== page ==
Wednesday Night D&D Recap: Murder in Baldur’s Gate Sessions IV

Oct 27

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It’s been a few weeks since the Recap has been published. Unfortunately, a few weeks ago, I caught the Plague that was going around and it transformed into a severe sinus infection that’s been awfully damn stubborn; I’m still sick, to the point where last week’s session was cancelled – my fiancé wasn’t able to cover DMing because the store he managed opened earlier in the week, but most of the table works there anyway, so it was probably a good thing it was cancelled. Opening week for any business is very hectic, no matter how much planning and set up have been done.

When I get super sick, I have a really hard time doing anything creative. This has made coming up with interesting filler for the current D&D campaign difficult, as well as making writing about the sessions difficult; I also have had trouble role playing in Final Fantasy XIV: A Realm Reborn as well. However, since we did have a lull in the game sessions, now is the best time to get everything caught up over the next few days.

The fourth session took place on September 25th, and we essentially restarted the scene at House Oberon’s estate; because we had cut things short so suddenly due to that fire – which thankfully they never lost control of, thanks to most of the surrounding counties’ fire departments coming to help – it was really hard for everyone to get back into it. Going over what Lord Oberon himself had said was fairly short, however the party’s questioning of the eldest Oberon’s page took a bit longer.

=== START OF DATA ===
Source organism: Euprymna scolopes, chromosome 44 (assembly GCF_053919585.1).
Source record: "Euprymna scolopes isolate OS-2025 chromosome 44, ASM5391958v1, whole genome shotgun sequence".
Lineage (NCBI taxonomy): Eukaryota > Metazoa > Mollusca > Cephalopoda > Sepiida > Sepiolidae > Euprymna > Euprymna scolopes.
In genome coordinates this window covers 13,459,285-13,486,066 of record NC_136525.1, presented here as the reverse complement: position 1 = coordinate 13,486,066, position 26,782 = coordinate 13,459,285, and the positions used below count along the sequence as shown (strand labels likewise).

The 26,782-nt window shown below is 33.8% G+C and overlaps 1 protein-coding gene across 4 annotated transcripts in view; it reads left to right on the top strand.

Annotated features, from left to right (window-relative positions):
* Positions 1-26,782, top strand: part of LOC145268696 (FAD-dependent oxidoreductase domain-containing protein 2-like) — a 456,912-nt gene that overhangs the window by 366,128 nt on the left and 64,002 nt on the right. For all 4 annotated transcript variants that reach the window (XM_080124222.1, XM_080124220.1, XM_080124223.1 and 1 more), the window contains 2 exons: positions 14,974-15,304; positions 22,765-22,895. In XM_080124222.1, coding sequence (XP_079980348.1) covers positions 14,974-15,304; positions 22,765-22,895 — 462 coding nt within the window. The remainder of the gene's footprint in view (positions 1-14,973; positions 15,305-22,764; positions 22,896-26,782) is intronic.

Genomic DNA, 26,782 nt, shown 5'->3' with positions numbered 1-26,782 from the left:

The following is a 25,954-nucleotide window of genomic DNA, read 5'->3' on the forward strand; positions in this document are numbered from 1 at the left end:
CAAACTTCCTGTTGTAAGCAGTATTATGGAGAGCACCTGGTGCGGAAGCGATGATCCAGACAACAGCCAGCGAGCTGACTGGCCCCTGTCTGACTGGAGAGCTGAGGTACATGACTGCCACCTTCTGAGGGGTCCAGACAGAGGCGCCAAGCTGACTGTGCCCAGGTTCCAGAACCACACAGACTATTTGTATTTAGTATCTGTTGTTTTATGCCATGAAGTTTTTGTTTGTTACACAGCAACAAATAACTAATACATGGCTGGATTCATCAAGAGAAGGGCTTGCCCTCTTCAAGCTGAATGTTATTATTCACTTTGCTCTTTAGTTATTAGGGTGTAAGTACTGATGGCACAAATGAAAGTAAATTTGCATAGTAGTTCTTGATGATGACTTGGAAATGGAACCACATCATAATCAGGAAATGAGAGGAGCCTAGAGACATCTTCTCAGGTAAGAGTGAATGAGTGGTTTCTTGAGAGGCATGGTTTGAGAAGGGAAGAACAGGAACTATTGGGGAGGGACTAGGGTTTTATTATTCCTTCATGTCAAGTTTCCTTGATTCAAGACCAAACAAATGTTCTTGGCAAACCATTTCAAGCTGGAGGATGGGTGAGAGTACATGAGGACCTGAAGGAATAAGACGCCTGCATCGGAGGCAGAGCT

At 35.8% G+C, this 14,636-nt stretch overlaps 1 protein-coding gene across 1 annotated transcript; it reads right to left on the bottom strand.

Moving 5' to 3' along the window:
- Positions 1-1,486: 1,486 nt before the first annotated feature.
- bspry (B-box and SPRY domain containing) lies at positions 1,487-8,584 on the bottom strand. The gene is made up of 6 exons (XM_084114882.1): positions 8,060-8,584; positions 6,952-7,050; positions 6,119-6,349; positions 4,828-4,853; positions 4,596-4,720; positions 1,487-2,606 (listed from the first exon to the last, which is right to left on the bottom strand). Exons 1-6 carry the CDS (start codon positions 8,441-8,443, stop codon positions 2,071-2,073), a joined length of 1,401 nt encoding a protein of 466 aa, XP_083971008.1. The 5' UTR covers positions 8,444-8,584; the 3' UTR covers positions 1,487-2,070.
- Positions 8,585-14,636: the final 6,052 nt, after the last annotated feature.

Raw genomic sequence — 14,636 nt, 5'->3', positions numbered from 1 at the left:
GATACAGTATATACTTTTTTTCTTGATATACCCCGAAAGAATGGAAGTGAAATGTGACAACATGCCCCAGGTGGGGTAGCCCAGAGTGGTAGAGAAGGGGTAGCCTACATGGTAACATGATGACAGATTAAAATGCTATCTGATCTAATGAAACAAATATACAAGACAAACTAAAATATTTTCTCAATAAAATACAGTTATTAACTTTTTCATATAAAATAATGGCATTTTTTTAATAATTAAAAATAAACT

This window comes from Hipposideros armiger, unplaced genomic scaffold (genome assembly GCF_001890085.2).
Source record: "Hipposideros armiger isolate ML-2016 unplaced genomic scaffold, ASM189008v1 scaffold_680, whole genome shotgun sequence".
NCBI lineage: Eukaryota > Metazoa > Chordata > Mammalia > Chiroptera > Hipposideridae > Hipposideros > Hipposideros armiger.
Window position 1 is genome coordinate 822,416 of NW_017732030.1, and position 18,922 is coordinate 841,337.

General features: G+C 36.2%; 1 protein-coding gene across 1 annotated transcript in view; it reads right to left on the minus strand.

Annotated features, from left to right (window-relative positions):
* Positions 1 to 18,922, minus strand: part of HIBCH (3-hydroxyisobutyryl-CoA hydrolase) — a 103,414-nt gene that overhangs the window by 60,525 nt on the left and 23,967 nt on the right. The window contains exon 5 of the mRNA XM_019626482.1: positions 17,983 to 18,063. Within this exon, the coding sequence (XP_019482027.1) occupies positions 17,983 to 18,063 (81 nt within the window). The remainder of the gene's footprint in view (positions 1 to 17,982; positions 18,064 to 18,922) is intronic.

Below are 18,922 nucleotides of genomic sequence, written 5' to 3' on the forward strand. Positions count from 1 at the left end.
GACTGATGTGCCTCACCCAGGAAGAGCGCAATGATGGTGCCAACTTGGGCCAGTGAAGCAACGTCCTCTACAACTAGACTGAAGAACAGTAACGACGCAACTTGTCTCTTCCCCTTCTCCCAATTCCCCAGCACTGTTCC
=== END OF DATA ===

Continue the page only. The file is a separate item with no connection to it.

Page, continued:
They found out that it was pretty common for the Oberon heir to sneak out at night, and that much of his time on the sly was spent visiting someone named “Lindy” in the Lower City. As far as they could figure out from the lad’s rather disjointed explanations, this “Lindy” was a barmaid at one of the taverns in the Lower City, however the page was rather unfamiliar with the majority of Baldur’s Gate as of yet, so he couldn’t really give them much of an idea of where the tavern was.

After promising to return the family heirloom once it was no longer needed for the investigation, the party proceeded into the Lower City and began asking around for this mysterious “Lindy”. It quickly became clear that the young page didn’t actually know the name of the woman his Lord was seeing, however the party found out there were three tavern maids with parts of that name – Lena, Lydia, and Wendy. The group went to question the three maidens, and discovered there was more to the story than the poor page boy ever knew.

Lena was actually waiting for the young Lord Oberon to stop by; they had a date scheduled, and she was going to tell him some wonderful news, however he had yet to arrive. She was very concerned because he’s usually quite punctual, and if he does have to cancel his plans with her, he normally sends a courier with a letter stating such. She hadn’t seen him in a few days, and wasn’t very much help to the party in their search, although she provided plenty of blackmail material – she revealed that she was pregnant, and since she only carried on such affairs with Oberon, it clearly was his.

From there, the party moved on to speak to Lydia. Unlike Lena, Lydia had already discovered that the young Lord Oberon wasn’t as faithful as she had thought he was, and she informed the party that while she hadn’t seen him in a few days, her brother was hunting him down for the dishonour he’d brought to their family. Lydia may not be a patriar’s daughter, but her family is still quite proud. The party revealed that one of Oberon’s other tavern maidens was pregnant, which made Lydia quite a bit more upset – it was clear that if they didn’t find the young man quickly, they may end up finding him dead.